Creating an equity-minded culture is hard work and takes a community of champions to bring to fruition. It takes commitment from all corners of a campus to ensure student pathways and organizational structures and institutional policies and teaching and learning practices are designed in ways that support more equitable outcomes. As members of the Illinois Equity in Attainment initiative (ILEA) implement their Equity Plans for their campuses, the role and engagement of student affairs practitioners remains integral. Therefore, the PCC team made the deliberate choice to host a conference with them in mind. The theme of our 2021 ILEA Winter Equity Institute – Building Bridges Across Student Services to Foster Social Belonging – is meant to underscore a commitment to cultivating a campus environment where all who enter the space feel like they matter and that they belong.
As the Partnership for College Completion gears up for next week’s Institute, hear from student development champions at Loyola University Chicago, Olive-Harvey, and Elgin Community College as they provide timely insights on how the convergence of a global pandemic, economic crisis, and the enduring legacy of racism has called them to be innovative and collaborative in reaching students.
|Loyola University Chicago
Ashley Williams, M.S.Ed.
Associate Director for Special Populations, New Students Programs, Student Academic Services
Pronouns: she, her, hers
|Olive-Harvey College, City Colleges of Chicago
Dean of Student Services
Pronouns: she, her, hers
|Elgin Community College
Assistant Dean of College in High School Programs
Division of College Transitions and Secondary Programs
Partnership for College Completion (PCC): How have the effects of COVID-19 and the legacy of racism in America affected the way you develop and deliver services to your students?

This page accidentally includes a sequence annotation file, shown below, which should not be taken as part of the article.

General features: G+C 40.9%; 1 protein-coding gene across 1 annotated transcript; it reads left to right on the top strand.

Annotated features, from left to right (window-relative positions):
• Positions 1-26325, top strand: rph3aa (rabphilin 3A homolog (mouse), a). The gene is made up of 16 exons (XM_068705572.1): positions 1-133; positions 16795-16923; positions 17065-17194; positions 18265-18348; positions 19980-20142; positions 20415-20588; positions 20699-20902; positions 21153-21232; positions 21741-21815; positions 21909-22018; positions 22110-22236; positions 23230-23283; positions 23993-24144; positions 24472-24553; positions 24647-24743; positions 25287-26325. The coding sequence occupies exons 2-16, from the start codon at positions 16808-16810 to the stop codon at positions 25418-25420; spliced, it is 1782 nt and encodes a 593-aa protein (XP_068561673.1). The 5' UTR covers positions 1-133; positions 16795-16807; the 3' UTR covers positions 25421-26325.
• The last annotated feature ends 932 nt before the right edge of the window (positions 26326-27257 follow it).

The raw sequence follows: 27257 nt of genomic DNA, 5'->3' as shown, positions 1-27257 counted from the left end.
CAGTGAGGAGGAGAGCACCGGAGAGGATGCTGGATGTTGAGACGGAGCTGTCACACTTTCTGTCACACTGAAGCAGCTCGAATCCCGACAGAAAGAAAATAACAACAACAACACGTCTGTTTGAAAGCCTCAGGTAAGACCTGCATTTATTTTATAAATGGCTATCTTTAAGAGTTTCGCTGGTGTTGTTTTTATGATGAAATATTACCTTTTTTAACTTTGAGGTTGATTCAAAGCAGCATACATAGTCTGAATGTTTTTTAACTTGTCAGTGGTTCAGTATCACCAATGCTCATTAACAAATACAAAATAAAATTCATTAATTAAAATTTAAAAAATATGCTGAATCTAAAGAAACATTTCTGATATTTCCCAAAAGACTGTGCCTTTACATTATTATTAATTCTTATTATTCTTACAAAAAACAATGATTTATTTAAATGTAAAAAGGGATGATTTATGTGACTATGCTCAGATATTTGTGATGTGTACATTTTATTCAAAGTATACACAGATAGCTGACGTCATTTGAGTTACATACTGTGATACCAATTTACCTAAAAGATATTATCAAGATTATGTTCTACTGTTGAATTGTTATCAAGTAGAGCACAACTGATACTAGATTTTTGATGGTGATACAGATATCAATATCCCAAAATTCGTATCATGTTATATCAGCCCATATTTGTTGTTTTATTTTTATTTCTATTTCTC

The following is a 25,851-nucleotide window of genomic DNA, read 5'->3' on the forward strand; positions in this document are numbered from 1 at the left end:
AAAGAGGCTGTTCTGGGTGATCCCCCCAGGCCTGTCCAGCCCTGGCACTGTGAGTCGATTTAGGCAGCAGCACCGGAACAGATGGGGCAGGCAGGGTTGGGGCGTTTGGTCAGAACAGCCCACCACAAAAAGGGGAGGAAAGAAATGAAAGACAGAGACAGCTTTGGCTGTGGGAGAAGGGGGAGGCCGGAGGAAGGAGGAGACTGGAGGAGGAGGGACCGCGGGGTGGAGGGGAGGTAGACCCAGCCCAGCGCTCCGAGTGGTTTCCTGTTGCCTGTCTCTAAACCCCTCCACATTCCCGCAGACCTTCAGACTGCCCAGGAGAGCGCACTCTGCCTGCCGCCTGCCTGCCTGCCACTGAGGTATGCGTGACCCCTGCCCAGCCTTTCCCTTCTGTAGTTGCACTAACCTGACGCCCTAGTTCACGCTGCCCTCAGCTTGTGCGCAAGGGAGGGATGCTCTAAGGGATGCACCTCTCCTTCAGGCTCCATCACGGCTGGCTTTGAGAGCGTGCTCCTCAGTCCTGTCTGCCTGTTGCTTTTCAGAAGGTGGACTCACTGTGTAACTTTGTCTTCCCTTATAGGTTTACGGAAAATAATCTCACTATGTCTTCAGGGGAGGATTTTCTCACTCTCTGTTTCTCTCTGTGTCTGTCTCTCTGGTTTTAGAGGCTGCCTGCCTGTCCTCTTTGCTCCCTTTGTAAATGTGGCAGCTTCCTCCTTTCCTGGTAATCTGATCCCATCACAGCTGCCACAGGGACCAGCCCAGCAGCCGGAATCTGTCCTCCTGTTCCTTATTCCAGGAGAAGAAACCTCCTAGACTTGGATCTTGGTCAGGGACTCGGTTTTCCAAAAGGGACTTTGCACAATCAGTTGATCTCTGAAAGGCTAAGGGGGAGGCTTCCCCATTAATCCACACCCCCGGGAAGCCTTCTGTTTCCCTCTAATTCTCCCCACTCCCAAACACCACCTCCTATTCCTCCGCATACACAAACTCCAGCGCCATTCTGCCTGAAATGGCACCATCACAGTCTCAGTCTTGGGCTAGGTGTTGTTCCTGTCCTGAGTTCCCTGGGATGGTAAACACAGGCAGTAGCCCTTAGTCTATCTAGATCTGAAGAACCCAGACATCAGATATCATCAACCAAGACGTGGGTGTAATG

Ashley Williams, M.S.Ed. (AW): In a way, our team had to start over. I had to unlearn a lot of repeated oppressive rhetoric. I now work through a clearer double consciousness that prioritizes the needs of the oppressed, without fear, I might add. Sometimes I worry if I am not acknowledging all the grief our students are facing. We must recognize all that is happening to our students and consider the factors in our discovery and decision-making stages. I try to imagine all the things a student is carrying with them and consider ways to help them put something down. My team understands that now is not the time to prioritize signature experiences above all else. Being student-centered during COVID-19 means making room for changes as we go along.
Michelle Adams (MA): Olive-Harvey has always understood our population and the importance of delivering services to them. We know that prior to Covid-19 our students always needed that in person connection or JIT approach of “we are here”. Overnight we pivoted to virtual communication, created focus groups, increased department touchpoints and availability. When the civil unrest happened, we gave our students virtual spaces to have conversation about how they were feeling about Covid and the impacts of Racism happening before our eyes.